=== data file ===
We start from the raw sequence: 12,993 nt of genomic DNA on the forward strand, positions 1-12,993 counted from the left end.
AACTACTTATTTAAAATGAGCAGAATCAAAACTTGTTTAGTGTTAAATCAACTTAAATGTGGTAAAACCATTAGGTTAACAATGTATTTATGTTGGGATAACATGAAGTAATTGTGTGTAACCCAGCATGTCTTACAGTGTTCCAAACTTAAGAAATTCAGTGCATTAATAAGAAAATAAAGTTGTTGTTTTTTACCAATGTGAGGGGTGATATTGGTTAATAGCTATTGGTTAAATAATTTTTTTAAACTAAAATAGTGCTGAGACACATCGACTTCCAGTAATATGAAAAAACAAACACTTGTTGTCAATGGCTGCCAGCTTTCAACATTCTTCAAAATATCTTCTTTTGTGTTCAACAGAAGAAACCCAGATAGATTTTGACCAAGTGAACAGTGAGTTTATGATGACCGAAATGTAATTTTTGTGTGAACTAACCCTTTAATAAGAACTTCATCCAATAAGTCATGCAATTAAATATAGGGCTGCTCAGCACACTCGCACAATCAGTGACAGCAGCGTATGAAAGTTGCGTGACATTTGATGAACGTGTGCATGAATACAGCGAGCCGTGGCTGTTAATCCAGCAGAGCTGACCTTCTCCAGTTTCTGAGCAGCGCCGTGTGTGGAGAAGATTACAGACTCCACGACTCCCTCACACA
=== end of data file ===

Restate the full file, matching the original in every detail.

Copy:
We start from the raw sequence: 12,993 nt of genomic DNA on the forward strand, positions 1-12,993 counted from the left end.
AACTACTTATTTAAAATGAGCAGAATCAAAACTTGTTTAGTGTTAAATCAACTTAAATGTGGTAAAACCATTAGGTTAACAATGTATTTATGTTGGGATAACATGAAGTAATTGTGTGTAACCCAGCATGTCTTACAGTGTTCCAAACTTAAGAAATTCAGTGCATTAATAAGAAAATAAAGTTGTTGTTTTTTACCAATGTGAGGGGTGATATTGGTTAATAGCTATTGGTTAAATAATTTTTTTAAACTAAAATAGTGCTGAGACACATCGACTTCCAGTAATATGAAAAAACAAACACTTGTTGTCAATGGCTGCCAGCTTTCAACATTCTTCAAAATATCTTCTTTTGTGTTCAACAGAAGAAACCCAGATAGATTTTGACCAAGTGAACAGTGAGTTTATGATGACCGAAATGTAATTTTTGTGTGAACTAACCCTTTAATAAGAACTTCATCCAATAAGTCATGCAATTAAATATAGGGCTGCTCAGCACACTCGCACAATCAGTGACAGCAGCGTATGAAAGTTGCGTGACATTTGATGAACGTGTGCATGAATACAGCGAGCCGTGGCTGTTAATCCAGCAGAGCTGACCTTCTCCAGTTTCTGAGCAGCGCCGTGTGTGGAGAAGATTACAGACTCCACGACTCCCTCACACA